Oakland Shoreline Leadership Academy Project

West Oakland Environmental Indicators Project
Phase 1
OSLA Photo: M Price

Oakland shoreline, Alameda; Measure AA Region: East Bay

Measure AA Program Category:

Safe, Clean Water and Pollution Prevention Program; Vital Fish, Bird and Wildlife Habitat Program; Integrated Flood Protection Program; Shoreline Public Access Program.


Port of Oakland, BCDC, and San Francisco Estuary Institute (SFEI)


UPDATE 2022: Grantee West Oakland Environmental Indicators Project finished the Oakland Shoreline Leadership Academy and wrapped up the grant in June 2022. Program participants spent six months exploring the intersection of environmental and social needs of their communities and developed numerous project ideas for the Oakland shoreline related to habitat restoration, environmental education and storytelling, and more. 


A grant of $180,000 to West Oakland Environmental Indicators Project to host the Shoreline Leadership Academy, a community-led shoreline habitat restoration planning process in Alameda County and to provide local residents from economically disadvantaged communities information and training to enable them to meaningfully engage in the planning process. 

The Shoreline Leadership Academy will educate a cohort of local residents about environmental and social issues along the Oakland shoreline and host a community-led planning process in which the cohort of residents will help to develop shoreline restoration projects in Alameda County. Oakland’s economically disadvantaged communities are on the frontline when it comes to sea level rise, flooding, toxic and hazardous waste, and other issues affecting the Oakland shoreline. Sea level rise and flooding could bring toxins into vulnerable neighborhoods and lead to increased illnesses, or could displace vulnerable shoreline communities altogether. Oakland communities, especially economically disadvantaged communities, need to be informed about these issues and engaged in creating the solutions.

The Shoreline Leadership Academy will initiate a planning process to identify and prioritize shoreline restoration projects in Alameda County; as part of this process, the Shoreline Leadership Academy will train residents of disadvantaged communities to tackle issues affecting their shoreline, and guide program participants through a community-led planning process intended to lead to implementable shoreline restoration projects.

The Shoreline Leadership Academy will be a six-month program, with participants meeting two days a month – one day consisting of educational training, and the second day consisting of community planning. The overall project has the following objectives:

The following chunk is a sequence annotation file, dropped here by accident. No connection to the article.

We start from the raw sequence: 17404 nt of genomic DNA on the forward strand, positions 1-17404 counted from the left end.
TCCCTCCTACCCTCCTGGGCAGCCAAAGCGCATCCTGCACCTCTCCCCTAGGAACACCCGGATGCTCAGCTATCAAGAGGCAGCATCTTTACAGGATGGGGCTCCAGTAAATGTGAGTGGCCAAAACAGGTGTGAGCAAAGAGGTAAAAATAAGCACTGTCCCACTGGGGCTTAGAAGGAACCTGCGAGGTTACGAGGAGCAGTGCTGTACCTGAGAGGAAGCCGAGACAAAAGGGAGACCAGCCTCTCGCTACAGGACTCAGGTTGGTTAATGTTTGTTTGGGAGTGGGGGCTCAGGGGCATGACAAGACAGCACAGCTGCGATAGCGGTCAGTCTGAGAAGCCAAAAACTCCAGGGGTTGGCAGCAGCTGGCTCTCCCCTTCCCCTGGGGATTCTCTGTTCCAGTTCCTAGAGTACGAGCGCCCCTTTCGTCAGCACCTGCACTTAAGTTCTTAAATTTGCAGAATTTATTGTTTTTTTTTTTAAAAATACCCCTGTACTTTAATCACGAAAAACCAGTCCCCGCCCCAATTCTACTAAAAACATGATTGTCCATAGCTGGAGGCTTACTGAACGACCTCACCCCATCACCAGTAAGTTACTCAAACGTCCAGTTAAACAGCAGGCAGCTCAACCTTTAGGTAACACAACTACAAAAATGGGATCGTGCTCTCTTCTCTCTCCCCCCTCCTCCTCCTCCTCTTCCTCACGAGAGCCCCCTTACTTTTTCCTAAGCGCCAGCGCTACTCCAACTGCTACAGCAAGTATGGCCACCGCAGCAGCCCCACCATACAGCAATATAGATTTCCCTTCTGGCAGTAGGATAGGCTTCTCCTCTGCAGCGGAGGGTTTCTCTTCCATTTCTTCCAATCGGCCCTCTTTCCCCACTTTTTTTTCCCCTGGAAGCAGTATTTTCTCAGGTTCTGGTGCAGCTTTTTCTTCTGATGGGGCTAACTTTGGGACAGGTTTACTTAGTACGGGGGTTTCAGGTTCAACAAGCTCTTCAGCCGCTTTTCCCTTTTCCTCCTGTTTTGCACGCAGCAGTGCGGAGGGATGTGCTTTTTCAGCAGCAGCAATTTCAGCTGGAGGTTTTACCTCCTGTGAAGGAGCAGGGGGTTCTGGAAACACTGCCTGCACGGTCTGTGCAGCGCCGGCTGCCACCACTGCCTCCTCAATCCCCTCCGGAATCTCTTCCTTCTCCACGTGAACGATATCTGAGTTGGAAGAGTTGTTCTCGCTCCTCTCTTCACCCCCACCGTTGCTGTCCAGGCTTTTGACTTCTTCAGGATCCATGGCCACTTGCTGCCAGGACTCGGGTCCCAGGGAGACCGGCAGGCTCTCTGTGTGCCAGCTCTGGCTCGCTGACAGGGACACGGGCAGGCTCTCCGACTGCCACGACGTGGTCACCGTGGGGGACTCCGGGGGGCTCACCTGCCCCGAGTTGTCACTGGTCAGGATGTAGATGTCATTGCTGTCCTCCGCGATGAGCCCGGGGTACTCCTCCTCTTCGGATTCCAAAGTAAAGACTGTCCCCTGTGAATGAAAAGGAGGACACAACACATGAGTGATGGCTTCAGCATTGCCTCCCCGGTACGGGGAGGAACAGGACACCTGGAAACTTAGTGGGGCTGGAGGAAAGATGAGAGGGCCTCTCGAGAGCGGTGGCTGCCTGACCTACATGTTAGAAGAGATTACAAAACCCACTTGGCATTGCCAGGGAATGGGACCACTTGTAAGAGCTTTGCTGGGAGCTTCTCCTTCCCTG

• Recruit a cohort of 18 residents from economically disadvantaged communities living on or near the shoreline in Oakland to participate in the Shoreline Leadership Academy.
  • Hire up to two consultants with community planning expertise (e.g., with experience in leading the East Oakland Neighborhood Initiative and the development of the Oakland Equitable Climate Action Plan), and partner with organizations (e.g., San Francisco Estuary Institute) to develop and implement a curriculum that will cover topics such as:
    • Understanding San Francisco Bay shoreline ecology
    • Sea level rise and toxins in the shoreline environment o Habitat restoration and public access along the shoreline
    • Economic development along the shoreline
    • Green infrastructure and nature-based solutions to climate change
    • Communicating environmental issues to the public o Asset mapping, developing community engagement plans, and co-developing shoreline restoration projects
  • Help program participants build partnerships with entities involved in shoreline restoration projects, and empower program participants to engage in and lead community planning efforts that can result in implementable shoreline habitat restoration projects. 
  • Guide program participants in developing a community engagement and communications strategy to educate others in their communities about relevant environmental and social issues and how they could be addressed through shoreline restoration projects.
  • Invite project managers of one or more shoreline habitat and public access project planning efforts to present to program participants; guide participants in providing comments on the planning documents or providing recommendations on how to effectively engage frontline communities in the design and implementation of the project(s).
  • Facilitate collaboration between program participants and partner entities to fundraise or apply for grants to move individual project ideas forward into planning, design, and implementation phases.